Datalore's built-in tools are great for interactive plots and charts - but our visualization libraries are capable of so much more. With just a handful of Python lines, you can create captivating images of fractals.

Visualizations of the set of complex numbers known as the **Mandelbrot set** result in intricate fractal-like images which drew attention to the Mandelbrot set outside of mathematics. Inspired by Syntopia's series of posts, today we're plotting the Mandelbrot set in 2D and 3D using the `datalore.plot`

library (which implements the well-known R library `ggplot`

).

You can play with zooming and constructing fractal sets in this Datalore workbook. All Mandelbrot visualizations in Datalore start with a single function - `plot_mandelbrot_set`

.

## Mandelbrot set

Let's start with the definition. Consider a complex number $c\in\mathbb{C}$ and the following recursive formula: $\displaystyle z_{n+1}=z_n^2 + c$, where $z_0=0$. If $|z_n|<\infty$ as $n\rightarrow\infty$, then $c$ belongs to a Mandelbrot set $\mathcal{M}$.

Note that you can consider $z_n$ as a function $f(n, c)$ such that $f(n+1, c) = f^2(n, c) + c$. In practice we'll assign point $c$ to $\mathcal{M}$ if $|z_n|>H$, where $H$ is some arbitrary value (greater than 2) called horizon value.

One can get a monochrome picture of the Mandelbrot set by just checking whether or not the points belong to $\mathcal{M}$, but you might remember colorful zoomings of this famous fractal set.

One of the ways to assigns color to an exterior point while plotting a Mandelbrot set is to use escape time values - the number of steps needed for a length $r_n=|z_n|$ to achieve horizon level $H$.

We can perform the assignment process with the help of the following function:

```
def mandelbrot(c, threshold=2, num_iter=32):
z = c
for i in range(num_iter):
if np.abs(z) > threshold:
return i
z = z*z + c
return 0
```

Here we assume that $c$ is a complex number:

```
c = complex(x, y)
```

#### Laplace operator

Let's plot a monochrome Mandelbrot set and the result of applying a Laplace operator to an image $u(x,y)$ of the Mandelbrot set.

Laplace operator:

$$\displaystyle\Delta u=\frac{\partial^2 u}{\partial x^2}+\frac{\partial^2 u}{\partial y^2}$$

Finite-difference version of Laplace operator:

$$\displaystyle\Delta u\simeq \frac{u(x+h,y)+u(x-h,y)+u(x,y-h)+u(x,y+h)-4u(x,y)}{h^2}$$

#### Anti-aliasing

We can see that the color changes stepwise on our picture. To smooth the transition between color segments, we will apply anti-aliasing - a renormalization technique for image rendering.

Note how that integer-valued escape time in the above function depends on the horizon value (threshold argument of our function). Our goal is to get real-valued escape time which will not depend on actual horizon value.

Define the function $\displaystyle f(x)=\frac{\log\log(x)}{\log 2}$ and let $t$ be the escape time and $H$ the horizon value. Then the renormalization we are looking for takes the form:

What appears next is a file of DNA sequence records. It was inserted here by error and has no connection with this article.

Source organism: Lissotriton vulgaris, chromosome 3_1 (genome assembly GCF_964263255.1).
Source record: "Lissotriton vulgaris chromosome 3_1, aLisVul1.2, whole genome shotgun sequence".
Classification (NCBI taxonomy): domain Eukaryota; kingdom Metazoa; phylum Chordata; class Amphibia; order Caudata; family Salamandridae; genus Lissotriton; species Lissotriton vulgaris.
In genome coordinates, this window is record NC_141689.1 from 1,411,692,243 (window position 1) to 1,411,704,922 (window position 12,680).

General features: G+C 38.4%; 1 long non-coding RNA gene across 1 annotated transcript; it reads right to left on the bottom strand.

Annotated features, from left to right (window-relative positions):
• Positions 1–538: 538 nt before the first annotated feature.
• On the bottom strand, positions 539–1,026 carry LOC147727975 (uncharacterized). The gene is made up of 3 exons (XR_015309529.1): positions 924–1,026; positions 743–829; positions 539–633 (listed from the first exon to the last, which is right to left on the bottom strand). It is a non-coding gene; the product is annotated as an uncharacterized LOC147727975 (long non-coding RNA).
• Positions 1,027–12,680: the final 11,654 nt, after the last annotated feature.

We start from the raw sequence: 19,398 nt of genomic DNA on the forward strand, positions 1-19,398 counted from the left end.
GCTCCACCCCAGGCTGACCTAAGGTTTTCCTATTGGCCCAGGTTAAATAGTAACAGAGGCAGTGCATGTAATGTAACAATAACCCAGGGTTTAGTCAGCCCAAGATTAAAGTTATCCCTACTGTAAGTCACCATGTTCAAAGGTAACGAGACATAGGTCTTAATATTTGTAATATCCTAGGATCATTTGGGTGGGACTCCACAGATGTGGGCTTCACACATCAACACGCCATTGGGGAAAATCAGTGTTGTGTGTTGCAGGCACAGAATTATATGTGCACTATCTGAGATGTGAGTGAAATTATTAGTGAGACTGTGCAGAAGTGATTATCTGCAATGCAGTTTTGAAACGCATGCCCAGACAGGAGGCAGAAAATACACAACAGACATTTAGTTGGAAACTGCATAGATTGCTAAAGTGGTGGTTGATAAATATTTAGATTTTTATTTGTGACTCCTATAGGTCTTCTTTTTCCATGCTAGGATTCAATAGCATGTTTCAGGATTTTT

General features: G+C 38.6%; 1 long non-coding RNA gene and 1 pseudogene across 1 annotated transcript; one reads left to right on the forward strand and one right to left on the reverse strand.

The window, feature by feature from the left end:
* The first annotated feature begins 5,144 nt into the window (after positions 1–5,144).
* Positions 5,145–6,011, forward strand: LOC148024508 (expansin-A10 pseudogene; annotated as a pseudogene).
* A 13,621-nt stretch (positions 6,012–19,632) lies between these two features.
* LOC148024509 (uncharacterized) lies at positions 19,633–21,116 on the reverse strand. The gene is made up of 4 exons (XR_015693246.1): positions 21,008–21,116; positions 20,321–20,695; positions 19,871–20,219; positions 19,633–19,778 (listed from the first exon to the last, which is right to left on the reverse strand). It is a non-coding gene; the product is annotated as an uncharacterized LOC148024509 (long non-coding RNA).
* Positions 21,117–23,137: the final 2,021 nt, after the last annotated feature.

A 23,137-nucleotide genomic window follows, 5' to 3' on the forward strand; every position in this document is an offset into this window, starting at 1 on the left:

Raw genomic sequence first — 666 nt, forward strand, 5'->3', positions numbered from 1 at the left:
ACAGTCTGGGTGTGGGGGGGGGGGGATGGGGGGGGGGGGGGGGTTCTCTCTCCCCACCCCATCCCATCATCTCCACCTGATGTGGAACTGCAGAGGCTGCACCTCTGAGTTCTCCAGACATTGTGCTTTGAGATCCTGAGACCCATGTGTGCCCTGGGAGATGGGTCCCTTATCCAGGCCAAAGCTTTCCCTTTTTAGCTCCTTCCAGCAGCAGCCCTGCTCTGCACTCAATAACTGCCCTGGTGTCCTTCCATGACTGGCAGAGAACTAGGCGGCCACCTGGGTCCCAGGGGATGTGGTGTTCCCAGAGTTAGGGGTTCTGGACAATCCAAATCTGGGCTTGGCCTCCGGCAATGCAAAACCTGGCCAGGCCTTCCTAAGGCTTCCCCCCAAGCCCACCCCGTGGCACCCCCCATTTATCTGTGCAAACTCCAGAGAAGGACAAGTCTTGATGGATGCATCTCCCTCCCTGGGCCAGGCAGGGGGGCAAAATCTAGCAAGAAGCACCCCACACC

$$t - f(|z|) + f(H)$$

With this renormalization, we obtain the following Mandelbrot image.

#### Histrogram equilization and adding color

You might have noticed that we have a few step-wise color changes close to the Mandelbrot set itself. One way to mitigate this problem is to perform color equalization with the help of the power function:

$$\left(t - f(|z|) + f(H)\right)^w$$

for some $w < 1$. The following function was used to produce the image of the Mandelbrot set:

```
def mandelbrot_set(x_min, x_max, y_min, y_max, width=270, height=270, threshold=2**40, num_iter=30, power=0.2):
xs = np.linspace(x_min, x_max, width)
ys = np.linspace(y_min, y_max, height)
img = np.array([mandelbrot(complex(x, y), threshold, num_iter)**power for y in ys for x in xs])
return img
```

To add colors, assign color intensities to the RGB channels of your image:

```
def plot_colored_image(image, rgb, shape, x_size, y_size, title):
width, height = shape
colored_image = np.zeros((width, height, 3))
red, green, blue = rgb
colored_image[:,:, 0] = image * red
colored_image[:,:, 1] = image * green
colored_image[:,:, 2] = image * blue
plot = ggplot() + geom_image(colored_image) + ggsize(x_size, y_size) + ggtitle(title)
return plot
```

#### Zoom in Mandelbrot set

A simple helper function will recalculate the image frame for the selected center and zoom of the picture:

```
def get_boundaries(center, span, zoom):
return center - span/2.**zoom, center + span/2.**zoom
```

## Mandelbulb

There is no strict analogy for complex numbers in 3D space, so there are a number of ways to determine 3D fractals. Some of them use quaternions.

Consider 3D polar coordinates:

$

$\begin{cases}

r = \sqrt{x^2+y^2+z^2}\\\theta = \arctan\left(\frac{\sqrt{x^2+y^2}}{z}\right)\\\phi=\arctan\left(\frac{y}{x}\right)